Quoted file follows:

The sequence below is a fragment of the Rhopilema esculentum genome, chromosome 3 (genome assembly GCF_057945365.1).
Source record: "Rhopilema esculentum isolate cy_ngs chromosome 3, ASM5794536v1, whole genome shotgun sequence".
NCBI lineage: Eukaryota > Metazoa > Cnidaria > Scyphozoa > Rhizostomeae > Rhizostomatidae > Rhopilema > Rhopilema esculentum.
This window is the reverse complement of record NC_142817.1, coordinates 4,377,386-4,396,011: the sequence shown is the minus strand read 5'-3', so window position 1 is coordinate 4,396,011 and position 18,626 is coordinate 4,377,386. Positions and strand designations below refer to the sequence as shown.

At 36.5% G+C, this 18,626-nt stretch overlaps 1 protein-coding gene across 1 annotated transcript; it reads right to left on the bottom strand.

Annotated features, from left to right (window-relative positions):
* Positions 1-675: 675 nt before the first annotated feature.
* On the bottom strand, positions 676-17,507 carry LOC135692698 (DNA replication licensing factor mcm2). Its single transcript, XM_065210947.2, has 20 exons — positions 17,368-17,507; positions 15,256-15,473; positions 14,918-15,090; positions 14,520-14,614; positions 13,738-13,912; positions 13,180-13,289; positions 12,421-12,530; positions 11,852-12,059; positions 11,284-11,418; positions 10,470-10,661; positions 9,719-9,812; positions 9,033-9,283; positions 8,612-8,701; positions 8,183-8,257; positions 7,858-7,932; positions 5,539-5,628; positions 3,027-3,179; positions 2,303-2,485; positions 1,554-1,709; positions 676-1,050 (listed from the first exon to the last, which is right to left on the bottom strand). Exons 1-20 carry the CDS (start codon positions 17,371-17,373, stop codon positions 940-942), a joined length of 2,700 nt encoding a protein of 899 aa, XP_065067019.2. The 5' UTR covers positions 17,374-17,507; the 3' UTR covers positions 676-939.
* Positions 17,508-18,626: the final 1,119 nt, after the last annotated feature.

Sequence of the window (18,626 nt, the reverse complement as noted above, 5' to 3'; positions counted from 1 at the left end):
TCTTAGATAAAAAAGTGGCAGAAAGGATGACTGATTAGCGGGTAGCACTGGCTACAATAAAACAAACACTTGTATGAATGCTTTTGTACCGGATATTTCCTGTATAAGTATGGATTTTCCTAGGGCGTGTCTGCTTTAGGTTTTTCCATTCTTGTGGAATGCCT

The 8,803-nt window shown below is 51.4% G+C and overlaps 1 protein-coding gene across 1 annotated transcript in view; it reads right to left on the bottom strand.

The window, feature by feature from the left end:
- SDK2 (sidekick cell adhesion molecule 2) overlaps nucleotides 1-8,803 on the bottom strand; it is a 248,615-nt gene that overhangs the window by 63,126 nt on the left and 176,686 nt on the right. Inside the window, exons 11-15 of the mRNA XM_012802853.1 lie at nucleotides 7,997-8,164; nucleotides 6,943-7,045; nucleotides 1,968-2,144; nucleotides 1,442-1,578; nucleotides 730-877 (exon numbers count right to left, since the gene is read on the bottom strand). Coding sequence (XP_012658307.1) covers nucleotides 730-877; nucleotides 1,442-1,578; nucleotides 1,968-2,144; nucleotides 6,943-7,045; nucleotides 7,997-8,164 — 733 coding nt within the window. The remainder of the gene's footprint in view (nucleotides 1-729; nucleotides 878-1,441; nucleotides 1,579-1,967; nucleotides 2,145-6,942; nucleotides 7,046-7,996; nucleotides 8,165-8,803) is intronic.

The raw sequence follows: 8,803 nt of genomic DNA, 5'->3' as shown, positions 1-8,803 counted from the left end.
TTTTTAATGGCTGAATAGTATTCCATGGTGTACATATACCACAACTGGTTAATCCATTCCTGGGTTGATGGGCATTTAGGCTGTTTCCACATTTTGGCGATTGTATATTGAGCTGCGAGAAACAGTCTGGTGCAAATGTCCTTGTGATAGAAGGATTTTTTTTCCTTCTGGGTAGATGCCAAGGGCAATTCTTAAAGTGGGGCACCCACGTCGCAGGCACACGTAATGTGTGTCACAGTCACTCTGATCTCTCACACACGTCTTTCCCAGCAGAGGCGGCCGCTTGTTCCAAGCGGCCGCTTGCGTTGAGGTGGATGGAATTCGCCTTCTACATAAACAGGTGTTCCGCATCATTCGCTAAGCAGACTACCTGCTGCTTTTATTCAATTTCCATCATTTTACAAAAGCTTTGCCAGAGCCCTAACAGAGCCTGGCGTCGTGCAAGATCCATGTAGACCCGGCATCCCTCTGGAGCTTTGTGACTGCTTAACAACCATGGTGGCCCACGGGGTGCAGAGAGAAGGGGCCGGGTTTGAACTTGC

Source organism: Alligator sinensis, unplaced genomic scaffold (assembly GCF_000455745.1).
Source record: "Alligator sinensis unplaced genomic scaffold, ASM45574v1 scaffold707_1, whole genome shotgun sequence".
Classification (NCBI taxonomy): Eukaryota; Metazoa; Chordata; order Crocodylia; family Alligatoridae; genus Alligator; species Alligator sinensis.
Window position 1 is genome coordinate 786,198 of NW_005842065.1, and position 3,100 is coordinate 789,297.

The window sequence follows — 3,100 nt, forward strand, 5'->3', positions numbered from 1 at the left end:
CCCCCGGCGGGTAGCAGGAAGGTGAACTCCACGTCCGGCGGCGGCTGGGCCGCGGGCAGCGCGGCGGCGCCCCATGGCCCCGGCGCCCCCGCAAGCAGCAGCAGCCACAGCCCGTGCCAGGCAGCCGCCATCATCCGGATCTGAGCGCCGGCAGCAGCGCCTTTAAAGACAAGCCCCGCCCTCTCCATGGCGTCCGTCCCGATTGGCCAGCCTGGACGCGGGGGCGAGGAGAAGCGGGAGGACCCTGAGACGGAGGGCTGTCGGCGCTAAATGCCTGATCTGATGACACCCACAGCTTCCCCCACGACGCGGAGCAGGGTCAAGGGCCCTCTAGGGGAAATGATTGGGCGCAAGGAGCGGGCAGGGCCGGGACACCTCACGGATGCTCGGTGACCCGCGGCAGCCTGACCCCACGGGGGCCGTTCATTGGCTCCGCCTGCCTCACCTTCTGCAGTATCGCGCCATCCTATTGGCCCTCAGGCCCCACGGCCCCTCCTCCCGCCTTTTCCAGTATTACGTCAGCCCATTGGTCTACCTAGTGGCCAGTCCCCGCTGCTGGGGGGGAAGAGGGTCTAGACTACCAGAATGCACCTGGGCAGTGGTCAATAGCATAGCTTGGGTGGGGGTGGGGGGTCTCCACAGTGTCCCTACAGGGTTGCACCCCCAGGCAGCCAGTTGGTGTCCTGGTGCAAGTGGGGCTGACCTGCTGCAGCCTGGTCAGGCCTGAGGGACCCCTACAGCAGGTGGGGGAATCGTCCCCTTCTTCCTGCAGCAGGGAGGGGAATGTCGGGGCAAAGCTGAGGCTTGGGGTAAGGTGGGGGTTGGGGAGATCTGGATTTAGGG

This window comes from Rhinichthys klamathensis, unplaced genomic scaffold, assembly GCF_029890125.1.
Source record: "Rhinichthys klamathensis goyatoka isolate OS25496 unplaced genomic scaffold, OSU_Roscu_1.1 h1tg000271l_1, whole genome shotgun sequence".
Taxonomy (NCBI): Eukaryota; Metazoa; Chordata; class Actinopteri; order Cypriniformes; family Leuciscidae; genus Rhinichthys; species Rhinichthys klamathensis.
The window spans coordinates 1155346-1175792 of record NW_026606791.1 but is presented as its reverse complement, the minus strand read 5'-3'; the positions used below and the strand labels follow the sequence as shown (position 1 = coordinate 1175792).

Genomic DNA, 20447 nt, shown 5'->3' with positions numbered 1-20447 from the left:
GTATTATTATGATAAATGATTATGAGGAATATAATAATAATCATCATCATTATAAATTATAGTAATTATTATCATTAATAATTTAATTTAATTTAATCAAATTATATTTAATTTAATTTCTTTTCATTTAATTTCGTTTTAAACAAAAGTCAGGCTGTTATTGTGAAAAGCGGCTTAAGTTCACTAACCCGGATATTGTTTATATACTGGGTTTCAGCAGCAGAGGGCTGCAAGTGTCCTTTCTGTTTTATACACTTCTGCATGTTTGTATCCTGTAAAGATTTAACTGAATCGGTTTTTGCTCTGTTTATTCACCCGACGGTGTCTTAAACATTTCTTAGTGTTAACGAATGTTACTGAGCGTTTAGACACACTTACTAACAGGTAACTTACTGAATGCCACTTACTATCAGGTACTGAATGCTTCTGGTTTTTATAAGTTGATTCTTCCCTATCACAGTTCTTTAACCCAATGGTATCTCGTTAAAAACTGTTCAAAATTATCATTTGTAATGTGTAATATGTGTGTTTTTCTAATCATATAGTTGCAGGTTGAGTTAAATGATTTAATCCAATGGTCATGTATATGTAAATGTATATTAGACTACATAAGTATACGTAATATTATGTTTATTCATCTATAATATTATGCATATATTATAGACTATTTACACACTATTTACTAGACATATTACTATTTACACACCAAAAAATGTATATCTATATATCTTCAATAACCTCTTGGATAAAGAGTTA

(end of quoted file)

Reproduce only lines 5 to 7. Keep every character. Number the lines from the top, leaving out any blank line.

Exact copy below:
At 36.5% G+C, this 18,626-nt stretch overlaps 1 protein-coding gene across 1 annotated transcript; it reads right to left on the bottom strand.

Annotated features, from left to right (window-relative positions):
* Positions 1-675: 675 nt before the first annotated feature.